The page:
That’s another reason why this debate isn’t just about semantics: fundamentally, it is important to distinguish whether you are doing too many days at intensity or whether the intensity distribution on the hard days isn’t stimulating for you. These are two different diagnoses with two different solutions.

You might be surprised at the number of people that read about polarized being the exciting new way to train, hire a coach, and then demand to be trained polarized and ask why they are doing tempo or sweet spot LOL

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Again thats kinda the point I’m making, we can’t call them both SS plans if they are so different in intensity distributions, your training in the base period sounds more like fastcat SS, than TR SS, so one is more “polarized” or “pyramidal”

Fundamentally, TR thinks you can get away with more intensity subbing out endurance, whereas others don’t. So lots of TR users asked for plans that spell this out explicitly, and others moved on to other coaching platforms or built their own plans. All different ways to get to the same end goal

This goes back more to what Kolie said in his podcast, that the argument between polarized and sweetspot is kayfabe, we need to separate out the interpretation of the results from the actual data. Maybe its because I do this intuitively as a scientist that I don’t get caught up in one phrase or another when someone says something that doesn’t always line up with what others or saying or themselves. i consider the whole(within reason) discussion and data to draw a more nuanced conclusion that doesn’t necessarily match either end’s position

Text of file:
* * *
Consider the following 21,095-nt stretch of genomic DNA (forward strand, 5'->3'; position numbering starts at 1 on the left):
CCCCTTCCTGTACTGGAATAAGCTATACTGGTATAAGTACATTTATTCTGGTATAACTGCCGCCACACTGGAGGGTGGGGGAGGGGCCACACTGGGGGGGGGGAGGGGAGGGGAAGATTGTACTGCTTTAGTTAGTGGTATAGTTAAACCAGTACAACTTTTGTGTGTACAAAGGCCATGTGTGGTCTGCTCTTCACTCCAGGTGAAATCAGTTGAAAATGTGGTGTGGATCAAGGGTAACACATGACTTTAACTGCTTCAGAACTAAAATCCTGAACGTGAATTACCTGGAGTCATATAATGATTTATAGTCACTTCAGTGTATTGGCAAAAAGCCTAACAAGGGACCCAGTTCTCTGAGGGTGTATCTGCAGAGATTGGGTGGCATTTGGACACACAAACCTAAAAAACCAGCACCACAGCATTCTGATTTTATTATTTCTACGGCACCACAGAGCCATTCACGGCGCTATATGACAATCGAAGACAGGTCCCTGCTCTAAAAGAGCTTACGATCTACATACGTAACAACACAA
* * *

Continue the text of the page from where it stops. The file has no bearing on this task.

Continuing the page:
Why not?
Sweet spot doesn’t indicate the ratio of endurance-to-hard days, but it indicates what your hard days look like.

I don’t see it that way. FasCat’s plans were built from the FasCat Coaching’s experience coaching hundreds and hundreds (thousands and thousands) of individuals. They were in a different market segment than TR started out in: if you are willing to spend 10+x of what TR costs per month on a coach, it is likely you are more serious and you will adhere to a coach’s recommendation. FasCat’s plans are in a sense outdoor workout plans where you can do some bits indoors. FasCat’s plans are more rounded in that they include things like strength training and yoga.

TR started out with indoor trainers in mind. Lots of decisions can be traced back to this, e. g. TR’s endurance workouts tend to be shorter but at a higher intensity. TR’s decision to replace Sunday’s endurance ride with a sweet spot workout was born of TR’s experience that completion rates for such a long endurance workout dropped. TR’s plans don’t yet include strength work by default, just as an extra curricular activity.

My point isn’t to excuse TR’s plans or some such. Both approaches could both be great plans for the majority of the respective audiences, realizing that both audiences are different and have different constraints on average.